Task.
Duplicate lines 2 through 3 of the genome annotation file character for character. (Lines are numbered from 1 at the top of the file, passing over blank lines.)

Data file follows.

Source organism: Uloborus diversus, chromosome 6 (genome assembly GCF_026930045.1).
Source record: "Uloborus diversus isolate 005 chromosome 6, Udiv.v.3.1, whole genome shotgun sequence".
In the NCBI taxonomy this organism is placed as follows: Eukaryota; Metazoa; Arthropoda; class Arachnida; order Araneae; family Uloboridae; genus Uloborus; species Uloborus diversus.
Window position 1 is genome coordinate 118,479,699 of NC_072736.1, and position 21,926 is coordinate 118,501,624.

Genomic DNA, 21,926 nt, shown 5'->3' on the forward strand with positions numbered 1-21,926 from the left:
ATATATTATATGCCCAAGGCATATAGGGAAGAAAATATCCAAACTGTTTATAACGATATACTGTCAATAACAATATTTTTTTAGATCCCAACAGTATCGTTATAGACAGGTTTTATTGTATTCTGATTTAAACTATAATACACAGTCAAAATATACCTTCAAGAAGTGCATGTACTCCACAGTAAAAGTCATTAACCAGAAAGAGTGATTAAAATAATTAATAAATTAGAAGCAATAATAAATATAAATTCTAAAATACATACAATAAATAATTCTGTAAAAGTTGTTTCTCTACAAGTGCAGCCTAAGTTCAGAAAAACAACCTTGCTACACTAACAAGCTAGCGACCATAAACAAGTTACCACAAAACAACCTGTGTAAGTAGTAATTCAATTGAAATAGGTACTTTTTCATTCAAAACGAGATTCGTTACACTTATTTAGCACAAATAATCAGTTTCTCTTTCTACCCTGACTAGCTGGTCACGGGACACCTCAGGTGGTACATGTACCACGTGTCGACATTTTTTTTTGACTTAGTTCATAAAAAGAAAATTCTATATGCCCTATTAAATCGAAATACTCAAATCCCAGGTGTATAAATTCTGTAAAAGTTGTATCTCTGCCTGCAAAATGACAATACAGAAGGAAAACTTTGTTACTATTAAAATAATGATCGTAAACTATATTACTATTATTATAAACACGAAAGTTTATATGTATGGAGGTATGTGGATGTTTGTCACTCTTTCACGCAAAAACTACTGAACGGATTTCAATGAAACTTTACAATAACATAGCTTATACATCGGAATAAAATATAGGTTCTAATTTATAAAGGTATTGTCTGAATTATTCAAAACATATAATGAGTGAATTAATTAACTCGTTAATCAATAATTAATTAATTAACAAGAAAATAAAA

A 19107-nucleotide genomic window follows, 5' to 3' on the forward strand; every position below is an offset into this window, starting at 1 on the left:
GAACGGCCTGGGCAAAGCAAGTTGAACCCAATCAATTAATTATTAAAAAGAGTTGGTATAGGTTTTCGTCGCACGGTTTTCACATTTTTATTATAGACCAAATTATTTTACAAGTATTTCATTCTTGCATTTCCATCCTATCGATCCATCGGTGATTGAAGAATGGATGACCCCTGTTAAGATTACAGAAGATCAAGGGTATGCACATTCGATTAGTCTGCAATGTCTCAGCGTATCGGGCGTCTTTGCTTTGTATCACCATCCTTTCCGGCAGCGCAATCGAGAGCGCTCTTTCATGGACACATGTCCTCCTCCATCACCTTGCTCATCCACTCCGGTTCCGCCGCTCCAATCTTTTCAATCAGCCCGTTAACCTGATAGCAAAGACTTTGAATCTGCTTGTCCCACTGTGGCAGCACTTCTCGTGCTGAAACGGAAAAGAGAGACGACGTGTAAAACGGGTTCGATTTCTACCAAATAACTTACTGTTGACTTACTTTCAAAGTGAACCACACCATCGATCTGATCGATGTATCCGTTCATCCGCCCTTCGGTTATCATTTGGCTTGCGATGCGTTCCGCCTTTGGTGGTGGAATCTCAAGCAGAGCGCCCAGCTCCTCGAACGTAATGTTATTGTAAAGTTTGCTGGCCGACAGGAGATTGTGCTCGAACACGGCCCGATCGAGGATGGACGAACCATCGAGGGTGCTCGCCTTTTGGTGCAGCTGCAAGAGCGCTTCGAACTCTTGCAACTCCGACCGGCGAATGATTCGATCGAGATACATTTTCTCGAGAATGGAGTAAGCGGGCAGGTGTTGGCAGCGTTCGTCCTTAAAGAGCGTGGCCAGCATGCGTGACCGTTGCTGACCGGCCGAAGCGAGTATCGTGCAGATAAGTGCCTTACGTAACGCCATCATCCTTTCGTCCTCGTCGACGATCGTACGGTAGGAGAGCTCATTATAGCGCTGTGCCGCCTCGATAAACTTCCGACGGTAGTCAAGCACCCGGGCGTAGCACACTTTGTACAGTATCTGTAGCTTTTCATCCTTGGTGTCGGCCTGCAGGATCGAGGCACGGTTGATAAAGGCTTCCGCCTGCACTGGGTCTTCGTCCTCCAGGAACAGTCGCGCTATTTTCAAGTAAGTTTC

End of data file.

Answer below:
Source record: "Uloborus diversus isolate 005 chromosome 6, Udiv.v.3.1, whole genome shotgun sequence".
In the NCBI taxonomy this organism is placed as follows: Eukaryota; Metazoa; Arthropoda; class Arachnida; order Araneae; family Uloboridae; genus Uloborus; species Uloborus diversus.